Week Ahead – The bond market sell-off continues


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By EdMoya

The sell-off in the bond market has not eased into the long bank holiday weekend and traders will soon have to decide whether to sell and walk away in May. The upcoming The week is filled with another round of earnings, major economic data from China, a French debate and angry comment from finance ministers and central bankers at the IMF and World Bank spring meetings.


After a long weekend, Wall Street is ready to dive back into earnings season. The second week of earnings will provide a better picture of which companies are quick to pass on their higher costs. This week we’ll learn more about how confident airlines are about travel demand and how supply chain issues are impacting IBM, Tesla and Procter & Gamble.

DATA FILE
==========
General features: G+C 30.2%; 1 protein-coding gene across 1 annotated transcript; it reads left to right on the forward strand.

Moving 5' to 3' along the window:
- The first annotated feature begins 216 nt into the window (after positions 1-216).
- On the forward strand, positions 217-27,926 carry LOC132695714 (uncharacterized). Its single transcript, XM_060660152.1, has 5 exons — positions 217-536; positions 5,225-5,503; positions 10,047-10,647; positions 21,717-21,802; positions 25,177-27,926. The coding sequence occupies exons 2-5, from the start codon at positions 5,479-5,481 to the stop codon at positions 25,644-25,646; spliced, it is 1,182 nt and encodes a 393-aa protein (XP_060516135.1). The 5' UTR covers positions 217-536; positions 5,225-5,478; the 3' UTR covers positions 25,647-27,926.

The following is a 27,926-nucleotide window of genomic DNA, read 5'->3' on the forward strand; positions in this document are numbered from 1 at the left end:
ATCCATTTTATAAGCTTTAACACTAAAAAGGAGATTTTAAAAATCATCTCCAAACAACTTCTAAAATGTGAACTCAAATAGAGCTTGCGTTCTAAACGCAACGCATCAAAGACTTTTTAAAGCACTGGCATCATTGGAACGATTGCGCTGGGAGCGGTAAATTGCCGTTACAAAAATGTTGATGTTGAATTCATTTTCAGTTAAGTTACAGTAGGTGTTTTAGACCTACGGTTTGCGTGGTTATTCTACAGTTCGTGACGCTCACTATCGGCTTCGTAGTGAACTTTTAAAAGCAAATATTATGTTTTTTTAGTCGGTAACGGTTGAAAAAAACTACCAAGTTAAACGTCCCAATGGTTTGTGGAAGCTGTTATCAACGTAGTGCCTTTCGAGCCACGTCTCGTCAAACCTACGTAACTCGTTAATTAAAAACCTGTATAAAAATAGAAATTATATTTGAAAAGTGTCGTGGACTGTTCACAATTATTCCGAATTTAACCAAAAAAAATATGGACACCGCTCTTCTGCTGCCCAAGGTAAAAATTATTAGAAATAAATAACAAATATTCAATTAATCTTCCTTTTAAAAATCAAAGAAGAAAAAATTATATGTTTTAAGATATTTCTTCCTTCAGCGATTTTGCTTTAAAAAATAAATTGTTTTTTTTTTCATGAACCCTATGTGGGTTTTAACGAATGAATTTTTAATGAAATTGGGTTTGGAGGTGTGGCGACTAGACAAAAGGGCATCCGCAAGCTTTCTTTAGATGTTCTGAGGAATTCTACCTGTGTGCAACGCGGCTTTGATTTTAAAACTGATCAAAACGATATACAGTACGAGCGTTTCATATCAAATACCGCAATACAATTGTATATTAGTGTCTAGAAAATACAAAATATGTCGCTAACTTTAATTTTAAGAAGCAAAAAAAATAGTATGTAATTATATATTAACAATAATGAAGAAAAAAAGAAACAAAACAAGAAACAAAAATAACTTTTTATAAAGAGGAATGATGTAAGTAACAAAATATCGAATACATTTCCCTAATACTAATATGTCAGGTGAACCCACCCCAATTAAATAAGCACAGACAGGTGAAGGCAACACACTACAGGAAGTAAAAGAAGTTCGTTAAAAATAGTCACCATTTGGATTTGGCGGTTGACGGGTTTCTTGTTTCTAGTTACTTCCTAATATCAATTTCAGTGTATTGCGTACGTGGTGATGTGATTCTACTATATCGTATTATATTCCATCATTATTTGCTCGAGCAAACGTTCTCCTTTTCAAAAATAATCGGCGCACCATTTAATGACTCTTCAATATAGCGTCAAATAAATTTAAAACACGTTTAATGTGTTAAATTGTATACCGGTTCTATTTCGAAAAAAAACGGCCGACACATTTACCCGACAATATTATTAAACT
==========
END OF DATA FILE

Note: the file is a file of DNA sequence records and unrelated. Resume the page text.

Economic data releases for the week will focus on manufacturing activity, housing data and flash April PMI reads. The US economy remains on solid foundations, so expectations for a variety of economic data are likely to weaken.

Fed Speaks for the Week features appearances from Bullard, Evans, Daly and Chair Powell. With the Fed firmly committed to an aggressive start to tightening policy, traders will be looking for clues to see which members are becoming increasingly concerned about economic growth and whether this leads to less aggressive bets on Fed tightening later in the year could lead.


A shortened week next week due to the long bank holiday weekend. The data consists primarily of Tier 2 and Tier 3 releases, with the exception of Friday’s flash PMIs. The final CPI data will be of interest on Thursday, but shock and awe are likely to come from the flash readings. And with the ECB taking its time to complete asset purchases and raise interest rates, it would take something big to rock the boat. We’ll be hearing from Christine Lagarde next Friday, but judging by the press conference it’s not one to look forward to.